The pig specific response to PRRSV infection was characterized by the involvement of well-defined pathways in immune response to viral infection, including TREM1 signalling, role of hyper-cytokinemia/ hyper-chemokinemia in the pathogenesis of influenza, toll-like receptor signalling, glucocorticoid receptor signalling and communication between innate and adaptive immune response (Additional file 3: Table S3B). Furthermore, the top five molecular and cellular functions in this analysis were: Cellular movement, Cell-To-cell signalling and interaction, Cellular growth and proliferation, Cell morphology and molecular transport (Additional file 4: Table S4B). TREM-1 are abundant receptors, distributed on myeloid cells including neutrophils, CD14 high monocytes/macrophages and lung alveolar macrophages [51]. Stimulation of TREM by its unknown ligand or of toll like receptor (TLR) by lipopolysacharide can provoke the association of TREM1 and TLR, activating interleukin-1 receptor-associated kinase 1 (IRAK1), NF-κB, and the pro-inflammatory response [51,52]. In this study, the modulation of TREM-1 was associated with changes in expression of chemokines (e. g. CCL2, CCL3), interleukins (IL-6, IL-18, I1-beta), and toll like receptors (TLR2, TLR4) and others molecules such as a transmembrane receptor (CD86), the molecule CD88 and the growth factor receptor bound-2 (GRB2). TREM-1 has been implicated in the amplification of septic shock by enhancing the (TLR)-mediated production of proinflammatory cytokines [53,54] in response to viruses like Marburg virus (MARV) and Ebola virus (EBOV) in humans [55]. If the involvement of TREM-1 and the role of neutrophils are confirmed during PRRSV infection by further investigations, it might be possible to improve the potency of anti-PRRSV vaccines by regulating the recruitment of myeloid cells, especially neutrophils to the site of antigen delivery.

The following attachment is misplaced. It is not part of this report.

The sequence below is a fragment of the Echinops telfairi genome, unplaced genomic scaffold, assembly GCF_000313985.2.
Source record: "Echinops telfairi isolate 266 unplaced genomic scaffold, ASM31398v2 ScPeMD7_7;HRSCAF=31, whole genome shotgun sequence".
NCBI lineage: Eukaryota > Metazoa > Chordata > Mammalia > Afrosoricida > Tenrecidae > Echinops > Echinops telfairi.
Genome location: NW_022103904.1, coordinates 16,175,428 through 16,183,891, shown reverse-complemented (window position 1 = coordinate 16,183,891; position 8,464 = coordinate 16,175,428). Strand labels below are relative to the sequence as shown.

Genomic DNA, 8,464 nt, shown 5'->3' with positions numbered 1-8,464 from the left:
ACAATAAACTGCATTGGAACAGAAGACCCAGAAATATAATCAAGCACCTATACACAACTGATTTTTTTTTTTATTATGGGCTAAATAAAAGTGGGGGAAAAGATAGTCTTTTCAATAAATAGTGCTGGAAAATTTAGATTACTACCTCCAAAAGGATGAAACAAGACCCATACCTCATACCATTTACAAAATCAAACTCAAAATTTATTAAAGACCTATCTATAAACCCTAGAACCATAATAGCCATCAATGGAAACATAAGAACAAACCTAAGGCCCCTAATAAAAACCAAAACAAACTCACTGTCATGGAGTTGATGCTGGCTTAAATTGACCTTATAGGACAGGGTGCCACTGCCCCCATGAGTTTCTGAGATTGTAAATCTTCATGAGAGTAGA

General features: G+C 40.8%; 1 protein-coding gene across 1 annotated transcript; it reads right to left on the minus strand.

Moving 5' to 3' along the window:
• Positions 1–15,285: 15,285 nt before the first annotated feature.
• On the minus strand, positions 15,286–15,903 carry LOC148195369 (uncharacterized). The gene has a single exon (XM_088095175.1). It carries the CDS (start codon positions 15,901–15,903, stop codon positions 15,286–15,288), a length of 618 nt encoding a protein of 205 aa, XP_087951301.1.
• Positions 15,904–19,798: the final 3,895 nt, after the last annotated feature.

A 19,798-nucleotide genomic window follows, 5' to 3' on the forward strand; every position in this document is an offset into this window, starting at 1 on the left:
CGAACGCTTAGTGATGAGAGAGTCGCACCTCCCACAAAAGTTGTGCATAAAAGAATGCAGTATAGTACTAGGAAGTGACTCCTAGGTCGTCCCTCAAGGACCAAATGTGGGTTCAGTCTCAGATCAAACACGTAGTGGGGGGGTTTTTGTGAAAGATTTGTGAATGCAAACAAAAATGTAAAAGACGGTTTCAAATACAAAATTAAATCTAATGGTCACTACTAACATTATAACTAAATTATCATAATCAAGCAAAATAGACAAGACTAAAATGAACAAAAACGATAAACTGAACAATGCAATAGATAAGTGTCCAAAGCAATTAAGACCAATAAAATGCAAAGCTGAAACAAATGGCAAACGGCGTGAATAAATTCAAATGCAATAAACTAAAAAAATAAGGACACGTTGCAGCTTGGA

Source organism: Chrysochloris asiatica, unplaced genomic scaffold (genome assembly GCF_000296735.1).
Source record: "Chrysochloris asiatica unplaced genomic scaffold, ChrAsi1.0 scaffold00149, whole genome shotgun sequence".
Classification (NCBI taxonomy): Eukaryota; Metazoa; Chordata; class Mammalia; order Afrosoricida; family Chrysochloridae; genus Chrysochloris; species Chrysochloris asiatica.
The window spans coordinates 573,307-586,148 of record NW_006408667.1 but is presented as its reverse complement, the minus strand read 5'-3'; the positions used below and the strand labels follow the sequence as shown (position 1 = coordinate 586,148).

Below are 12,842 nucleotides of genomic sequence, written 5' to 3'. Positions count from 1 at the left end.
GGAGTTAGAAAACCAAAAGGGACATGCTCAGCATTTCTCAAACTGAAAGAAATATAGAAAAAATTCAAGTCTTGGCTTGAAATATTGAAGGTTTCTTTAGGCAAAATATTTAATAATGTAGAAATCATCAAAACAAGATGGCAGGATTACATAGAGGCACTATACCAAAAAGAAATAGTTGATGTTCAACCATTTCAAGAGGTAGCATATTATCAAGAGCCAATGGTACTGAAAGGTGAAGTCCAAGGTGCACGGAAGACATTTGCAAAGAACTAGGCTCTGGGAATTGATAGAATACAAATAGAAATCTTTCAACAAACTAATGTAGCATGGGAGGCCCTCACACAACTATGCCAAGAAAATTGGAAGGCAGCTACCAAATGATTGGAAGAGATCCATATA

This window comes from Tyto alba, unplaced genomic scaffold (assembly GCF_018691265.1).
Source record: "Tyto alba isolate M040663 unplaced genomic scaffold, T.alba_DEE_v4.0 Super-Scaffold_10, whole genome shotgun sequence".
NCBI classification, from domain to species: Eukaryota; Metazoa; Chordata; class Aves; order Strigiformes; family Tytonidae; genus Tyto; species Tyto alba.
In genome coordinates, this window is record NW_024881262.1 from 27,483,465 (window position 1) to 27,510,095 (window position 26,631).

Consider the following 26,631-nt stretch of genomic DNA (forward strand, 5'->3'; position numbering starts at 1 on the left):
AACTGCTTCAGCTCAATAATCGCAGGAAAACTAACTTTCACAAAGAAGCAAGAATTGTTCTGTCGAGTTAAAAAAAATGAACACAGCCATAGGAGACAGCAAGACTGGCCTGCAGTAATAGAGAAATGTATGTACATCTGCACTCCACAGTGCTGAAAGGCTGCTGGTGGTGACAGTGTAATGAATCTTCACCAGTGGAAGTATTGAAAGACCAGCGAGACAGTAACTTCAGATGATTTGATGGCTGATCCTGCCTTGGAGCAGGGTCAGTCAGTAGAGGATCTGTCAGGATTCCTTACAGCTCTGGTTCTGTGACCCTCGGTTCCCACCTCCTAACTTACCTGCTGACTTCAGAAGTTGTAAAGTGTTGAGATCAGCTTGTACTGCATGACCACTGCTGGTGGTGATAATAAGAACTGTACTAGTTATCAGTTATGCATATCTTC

Role of Hypercytokinemia/hyperchemokinemia in the Pathogenesis of Influenza could reflect the similarity between PRRSV and influenza viruses in the matter of hypercytokinemia and hyperchemokinemia symptoms. In this study, the activation of this pathway involved the expression of chemokines (CCL2, CCL3, CCL4, and CCL5), interleukins (IL1A, IL1B, IL8 and IL18) and the chemokine (C-C motif) receptor 1 (CCR1). This finding is in concordance with a report showing that during PRRSV infection, there is an over-production of pro-inflammatory cytokines in the lungs (IL-1, IL-6 and TNF) that is exacerbated after stimulation with LPS in PRRSV infected pigs [56].